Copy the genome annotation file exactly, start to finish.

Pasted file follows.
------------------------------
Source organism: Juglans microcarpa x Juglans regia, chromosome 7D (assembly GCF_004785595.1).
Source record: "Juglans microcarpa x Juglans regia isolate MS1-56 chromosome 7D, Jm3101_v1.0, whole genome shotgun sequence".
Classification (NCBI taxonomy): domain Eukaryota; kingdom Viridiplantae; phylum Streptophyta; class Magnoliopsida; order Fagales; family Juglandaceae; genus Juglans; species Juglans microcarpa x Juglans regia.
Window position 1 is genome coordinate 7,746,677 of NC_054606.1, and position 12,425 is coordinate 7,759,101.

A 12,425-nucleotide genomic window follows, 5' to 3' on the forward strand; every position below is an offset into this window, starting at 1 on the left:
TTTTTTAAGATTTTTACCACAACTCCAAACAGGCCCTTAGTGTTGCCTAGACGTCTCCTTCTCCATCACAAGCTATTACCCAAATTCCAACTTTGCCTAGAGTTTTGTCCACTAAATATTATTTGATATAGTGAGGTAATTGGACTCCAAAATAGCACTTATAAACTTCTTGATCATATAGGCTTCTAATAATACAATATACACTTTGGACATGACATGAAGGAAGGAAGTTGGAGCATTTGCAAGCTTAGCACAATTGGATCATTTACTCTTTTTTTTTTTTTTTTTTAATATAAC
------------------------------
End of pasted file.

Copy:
Source organism: Juglans microcarpa x Juglans regia, chromosome 7D (assembly GCF_004785595.1).
Source record: "Juglans microcarpa x Juglans regia isolate MS1-56 chromosome 7D, Jm3101_v1.0, whole genome shotgun sequence".
Classification (NCBI taxonomy): domain Eukaryota; kingdom Viridiplantae; phylum Streptophyta; class Magnoliopsida; order Fagales; family Juglandaceae; genus Juglans; species Juglans microcarpa x Juglans regia.
Window position 1 is genome coordinate 7,746,677 of NC_054606.1, and position 12,425 is coordinate 7,759,101.

A 12,425-nucleotide genomic window follows, 5' to 3' on the forward strand; every position below is an offset into this window, starting at 1 on the left:
TTTTTTAAGATTTTTACCACAACTCCAAACAGGCCCTTAGTGTTGCCTAGACGTCTCCTTCTCCATCACAAGCTATTACCCAAATTCCAACTTTGCCTAGAGTTTTGTCCACTAAATATTATTTGATATAGTGAGGTAATTGGACTCCAAAATAGCACTTATAAACTTCTTGATCATATAGGCTTCTAATAATACAATATACACTTTGGACATGACATGAAGGAAGGAAGTTGGAGCATTTGCAAGCTTAGCACAATTGGATCATTTACTCTTTTTTTTTTTTTTTTTTAATATAAC